Ahmed Ghraiz is wrapped up warmly against the cold. It’s dark inside the dance centre in which he sits, the occasional teenage voice echoing loudly in the background. There is no electricity and little light, while a car battery has been wired up to his laptop in an attempt to generate power. The moment the internet router is turned on, the battery dies. “I tell you, I’m really suffering in this situation,” he says with exasperation.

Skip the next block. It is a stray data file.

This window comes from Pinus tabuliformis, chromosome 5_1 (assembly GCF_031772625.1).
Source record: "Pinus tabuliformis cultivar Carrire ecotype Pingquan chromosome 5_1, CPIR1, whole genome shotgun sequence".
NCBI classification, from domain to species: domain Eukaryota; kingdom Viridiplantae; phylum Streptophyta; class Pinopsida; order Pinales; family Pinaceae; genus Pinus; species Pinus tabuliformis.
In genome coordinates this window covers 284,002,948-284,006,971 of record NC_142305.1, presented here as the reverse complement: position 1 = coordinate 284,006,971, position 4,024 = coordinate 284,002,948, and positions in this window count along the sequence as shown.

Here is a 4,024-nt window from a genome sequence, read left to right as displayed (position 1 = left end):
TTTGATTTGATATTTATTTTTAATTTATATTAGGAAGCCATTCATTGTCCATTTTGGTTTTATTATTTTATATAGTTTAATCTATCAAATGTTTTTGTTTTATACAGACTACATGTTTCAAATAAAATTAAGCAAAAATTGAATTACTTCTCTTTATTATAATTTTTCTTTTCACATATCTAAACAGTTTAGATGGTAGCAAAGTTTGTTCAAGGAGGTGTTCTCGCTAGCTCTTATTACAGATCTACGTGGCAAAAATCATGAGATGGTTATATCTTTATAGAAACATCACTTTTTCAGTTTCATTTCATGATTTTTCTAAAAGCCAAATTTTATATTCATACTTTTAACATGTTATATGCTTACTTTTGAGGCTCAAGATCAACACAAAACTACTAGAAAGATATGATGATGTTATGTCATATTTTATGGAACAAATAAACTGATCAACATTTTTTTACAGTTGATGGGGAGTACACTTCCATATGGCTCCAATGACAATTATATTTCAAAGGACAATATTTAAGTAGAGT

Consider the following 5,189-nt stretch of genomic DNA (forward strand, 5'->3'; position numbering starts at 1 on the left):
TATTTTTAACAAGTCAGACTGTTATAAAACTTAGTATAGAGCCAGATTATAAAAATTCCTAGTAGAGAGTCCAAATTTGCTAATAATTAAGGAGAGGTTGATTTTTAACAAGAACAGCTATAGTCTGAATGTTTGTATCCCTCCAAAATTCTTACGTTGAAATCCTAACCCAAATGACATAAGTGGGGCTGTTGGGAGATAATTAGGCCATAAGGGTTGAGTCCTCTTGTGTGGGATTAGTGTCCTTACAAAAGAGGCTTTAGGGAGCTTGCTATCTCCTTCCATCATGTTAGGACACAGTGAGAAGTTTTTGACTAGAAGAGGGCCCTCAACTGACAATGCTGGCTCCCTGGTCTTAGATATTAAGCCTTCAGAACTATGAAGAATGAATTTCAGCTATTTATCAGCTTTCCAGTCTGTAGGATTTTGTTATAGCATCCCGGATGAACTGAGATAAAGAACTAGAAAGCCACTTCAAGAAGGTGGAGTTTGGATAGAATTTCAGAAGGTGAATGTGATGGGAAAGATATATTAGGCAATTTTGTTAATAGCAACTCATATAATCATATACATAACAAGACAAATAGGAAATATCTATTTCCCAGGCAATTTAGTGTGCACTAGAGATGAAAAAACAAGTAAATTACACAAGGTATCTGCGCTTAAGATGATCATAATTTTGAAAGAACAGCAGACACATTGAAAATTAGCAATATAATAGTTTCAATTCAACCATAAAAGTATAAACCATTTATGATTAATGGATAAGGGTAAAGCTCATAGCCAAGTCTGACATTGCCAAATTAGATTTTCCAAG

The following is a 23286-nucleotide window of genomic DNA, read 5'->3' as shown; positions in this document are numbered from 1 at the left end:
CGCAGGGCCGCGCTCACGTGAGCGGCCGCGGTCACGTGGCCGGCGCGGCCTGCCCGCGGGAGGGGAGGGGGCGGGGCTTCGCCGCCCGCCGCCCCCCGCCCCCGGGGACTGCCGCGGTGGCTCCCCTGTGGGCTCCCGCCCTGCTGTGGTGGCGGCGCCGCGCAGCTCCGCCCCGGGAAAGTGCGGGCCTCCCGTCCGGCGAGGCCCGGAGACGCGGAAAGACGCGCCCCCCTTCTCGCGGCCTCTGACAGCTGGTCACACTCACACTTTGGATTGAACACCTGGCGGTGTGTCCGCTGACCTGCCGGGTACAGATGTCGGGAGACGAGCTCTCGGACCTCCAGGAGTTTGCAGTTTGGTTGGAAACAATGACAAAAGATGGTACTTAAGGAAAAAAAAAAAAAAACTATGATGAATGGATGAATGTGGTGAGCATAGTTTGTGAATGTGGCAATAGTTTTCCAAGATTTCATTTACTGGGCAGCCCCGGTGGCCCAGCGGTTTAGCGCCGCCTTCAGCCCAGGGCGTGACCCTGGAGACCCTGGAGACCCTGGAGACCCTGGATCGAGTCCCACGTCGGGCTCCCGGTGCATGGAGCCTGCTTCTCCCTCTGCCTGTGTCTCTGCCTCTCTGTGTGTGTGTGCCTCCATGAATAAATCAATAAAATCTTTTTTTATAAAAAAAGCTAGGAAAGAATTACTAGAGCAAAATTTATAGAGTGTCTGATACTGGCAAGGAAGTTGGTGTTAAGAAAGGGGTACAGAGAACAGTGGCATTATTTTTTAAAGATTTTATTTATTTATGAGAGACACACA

“I finished college five years ago and trained as a nurse but there is no work. There are no jobs in Gaza, just a lot of people waiting around for nothing. Should I just wait until I get a job? Should I do nothing with my time? No. So I decided to teach dance up and down Gaza. That’s how I’m living. This is how you find me now.”
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